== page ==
How to Address Workplace Gender Bias
A new study finds that women are often cut off from the management pipeline early. The fix requires some data gathering and rethinking promotions.
Good news first: There’s been some genuine traction in efforts to help women gain access to the C-suite. According to the latest Women in the Workplace report from McKinsey & Company and LeanIn.org, 28 percent of U.S. corporate C-suite roles are occupied by women, an 11-point jump from 2015, when the organizations began their annual survey.
OK, that’s more like good–ish news; 28 percent isn’t anybody’s idea of parity, and the percentage of women of color in those top roles is still abysmal, at 6 percent. Still, it’s progress. What stands in the way of better, faster progress?
According to the report, much of the problem has to do with what’s going on at the other end of the employer spectrum. Too often, women encounter a “broken rung” that prevents them from being promoted beyond entry-level or low-level managerial positions. And even reaching those levels can require more effort for women than men, the report says: “Women are often hired and promoted based on past accomplishments, while men are hired and promoted based on future potential.”
That means the biases intensify as you look further up the ladder: Men occupy 60 percent of managerial positions and 71 percent of C-suite roles.
The report attacks the notion that this is a function of women being relatively less ambitious, noting that women ask for promotions as often as men do. As McKinsey senior partner Lareina Yee told CBS News in a report on the survey, “We don’t face a constraint on ambition—we face a constraint on opportunity.”
To address this gap, organizations need a data-driven plan. The LeanIn.org report recommends that organizations conduct a thorough accounting of who is recommended for and receives promotions, a process that “enables employers to identify and address the obstacles faced by women of color, and…identify otherwise invisible gaps and refine their promotions processes.” Aggregate data isn’t enough in this case, I’d add: Many organizations (including associations) have departments with reputations as “boys’ clubs” (i.e., IT) and ones that have higher percentages of women or people of color with limited opportunities for advancement (i.e., customer service). Improvement in overall percentages may not mean you’ve addressed more systemic biases.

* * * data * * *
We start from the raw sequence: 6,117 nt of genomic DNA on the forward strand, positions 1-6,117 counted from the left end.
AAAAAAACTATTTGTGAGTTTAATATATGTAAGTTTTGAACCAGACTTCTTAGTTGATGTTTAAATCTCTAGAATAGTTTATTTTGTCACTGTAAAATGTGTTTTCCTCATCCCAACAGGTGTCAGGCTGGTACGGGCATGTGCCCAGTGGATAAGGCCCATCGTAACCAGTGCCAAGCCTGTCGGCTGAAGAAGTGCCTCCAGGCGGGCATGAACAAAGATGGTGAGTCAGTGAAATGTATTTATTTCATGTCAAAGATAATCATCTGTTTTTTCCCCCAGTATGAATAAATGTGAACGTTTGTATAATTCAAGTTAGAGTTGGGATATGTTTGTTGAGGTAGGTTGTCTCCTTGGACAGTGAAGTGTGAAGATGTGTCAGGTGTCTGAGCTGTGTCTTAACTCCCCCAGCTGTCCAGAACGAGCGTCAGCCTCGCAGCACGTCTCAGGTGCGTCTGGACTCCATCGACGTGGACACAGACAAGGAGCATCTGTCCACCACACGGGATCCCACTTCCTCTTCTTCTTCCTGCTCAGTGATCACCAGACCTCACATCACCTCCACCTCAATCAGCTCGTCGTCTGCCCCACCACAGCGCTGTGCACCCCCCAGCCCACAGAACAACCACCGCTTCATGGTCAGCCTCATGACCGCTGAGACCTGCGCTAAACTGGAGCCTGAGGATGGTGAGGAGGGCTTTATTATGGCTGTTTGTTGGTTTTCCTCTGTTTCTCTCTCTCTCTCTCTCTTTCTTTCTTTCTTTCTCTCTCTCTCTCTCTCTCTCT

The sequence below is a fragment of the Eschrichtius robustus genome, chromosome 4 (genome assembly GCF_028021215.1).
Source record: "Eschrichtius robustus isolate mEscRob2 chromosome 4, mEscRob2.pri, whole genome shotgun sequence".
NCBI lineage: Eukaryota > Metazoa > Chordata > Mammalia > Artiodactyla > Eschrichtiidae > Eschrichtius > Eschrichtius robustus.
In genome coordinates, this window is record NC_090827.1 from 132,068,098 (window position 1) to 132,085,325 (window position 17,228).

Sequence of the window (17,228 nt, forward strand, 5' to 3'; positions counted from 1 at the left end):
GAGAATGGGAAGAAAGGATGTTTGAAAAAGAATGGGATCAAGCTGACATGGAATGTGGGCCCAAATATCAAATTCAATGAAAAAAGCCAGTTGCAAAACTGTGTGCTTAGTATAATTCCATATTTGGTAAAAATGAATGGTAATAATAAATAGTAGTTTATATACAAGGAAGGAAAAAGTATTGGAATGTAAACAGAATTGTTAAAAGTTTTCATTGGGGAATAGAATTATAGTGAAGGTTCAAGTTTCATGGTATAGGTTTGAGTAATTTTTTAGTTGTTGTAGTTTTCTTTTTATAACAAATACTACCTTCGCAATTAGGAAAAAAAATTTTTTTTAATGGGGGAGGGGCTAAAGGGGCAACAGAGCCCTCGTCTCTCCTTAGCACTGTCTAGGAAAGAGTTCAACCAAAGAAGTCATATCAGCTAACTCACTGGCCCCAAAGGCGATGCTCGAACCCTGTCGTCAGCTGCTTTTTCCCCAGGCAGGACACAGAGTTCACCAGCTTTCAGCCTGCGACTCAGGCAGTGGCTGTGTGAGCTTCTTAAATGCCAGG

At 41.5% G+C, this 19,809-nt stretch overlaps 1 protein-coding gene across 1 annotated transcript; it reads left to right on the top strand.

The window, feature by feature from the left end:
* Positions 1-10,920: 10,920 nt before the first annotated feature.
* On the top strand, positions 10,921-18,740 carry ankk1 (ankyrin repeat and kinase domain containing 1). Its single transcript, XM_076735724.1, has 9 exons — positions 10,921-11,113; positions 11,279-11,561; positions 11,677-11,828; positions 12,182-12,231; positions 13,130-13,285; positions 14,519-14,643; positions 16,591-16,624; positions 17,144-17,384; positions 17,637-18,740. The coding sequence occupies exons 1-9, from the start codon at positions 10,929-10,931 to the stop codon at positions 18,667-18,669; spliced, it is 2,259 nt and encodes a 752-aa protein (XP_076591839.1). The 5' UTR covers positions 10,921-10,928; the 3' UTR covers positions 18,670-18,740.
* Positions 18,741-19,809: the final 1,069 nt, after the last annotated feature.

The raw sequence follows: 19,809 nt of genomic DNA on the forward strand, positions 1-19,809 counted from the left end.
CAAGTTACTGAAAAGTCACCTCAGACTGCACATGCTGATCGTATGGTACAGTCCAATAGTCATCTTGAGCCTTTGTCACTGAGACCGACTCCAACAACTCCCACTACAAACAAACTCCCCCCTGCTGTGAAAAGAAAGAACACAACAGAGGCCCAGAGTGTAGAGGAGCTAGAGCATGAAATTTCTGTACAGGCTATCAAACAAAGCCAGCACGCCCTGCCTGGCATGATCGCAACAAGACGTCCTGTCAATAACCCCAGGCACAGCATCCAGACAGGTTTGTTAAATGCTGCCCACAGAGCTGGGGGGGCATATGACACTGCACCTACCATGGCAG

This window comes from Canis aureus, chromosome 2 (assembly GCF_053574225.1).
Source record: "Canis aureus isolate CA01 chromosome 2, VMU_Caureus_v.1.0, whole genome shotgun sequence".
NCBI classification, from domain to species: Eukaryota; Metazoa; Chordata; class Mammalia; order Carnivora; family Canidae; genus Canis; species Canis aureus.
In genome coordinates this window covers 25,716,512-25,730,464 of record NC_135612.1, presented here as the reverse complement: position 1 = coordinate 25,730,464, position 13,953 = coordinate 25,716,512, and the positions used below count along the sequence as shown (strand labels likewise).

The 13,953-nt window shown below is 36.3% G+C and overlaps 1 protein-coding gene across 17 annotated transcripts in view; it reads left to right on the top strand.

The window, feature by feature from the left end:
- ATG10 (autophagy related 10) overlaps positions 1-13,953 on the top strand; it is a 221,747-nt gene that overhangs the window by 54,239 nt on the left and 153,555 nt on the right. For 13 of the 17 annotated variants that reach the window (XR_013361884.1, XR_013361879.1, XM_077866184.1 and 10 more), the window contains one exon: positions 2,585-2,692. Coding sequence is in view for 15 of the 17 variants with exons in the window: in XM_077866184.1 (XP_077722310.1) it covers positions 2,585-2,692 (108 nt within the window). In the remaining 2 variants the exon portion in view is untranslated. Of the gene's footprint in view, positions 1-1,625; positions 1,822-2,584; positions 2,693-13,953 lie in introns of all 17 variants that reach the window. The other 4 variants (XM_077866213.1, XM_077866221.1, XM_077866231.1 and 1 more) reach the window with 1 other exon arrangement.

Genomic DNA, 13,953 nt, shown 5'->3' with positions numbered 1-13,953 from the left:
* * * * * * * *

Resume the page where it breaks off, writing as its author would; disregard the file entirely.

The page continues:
In addition, organizations need to make concerted efforts to “de-bias” performance reviews. Middle managers have been saddled with plenty of duties since the pandemic, and have a more complex role now. But the fact that they are more empowered with lower-level employees means there’s an opportunity for them to become change agents in the makeup of an organization. That only works, though, if they’re trained up on expectations; as the report says, consider “seasonal [anti-bias] refreshers” on the subject. A one-hour webinar won’t quite cut it.
If you need some motivation on this front, consider another point: Employees notice when you’re not doing it. The report notes a wide gap between what employers say they’re doing in terms of equitable promotion, and what employees see. (For instance, 83 percent of employers say they have “clear and consistent criteria for evaluating performance”; only 43 percent of employees agree.) For your organization to attract and promote the best people in an equitable environment, clear eyes and determined effort are essential.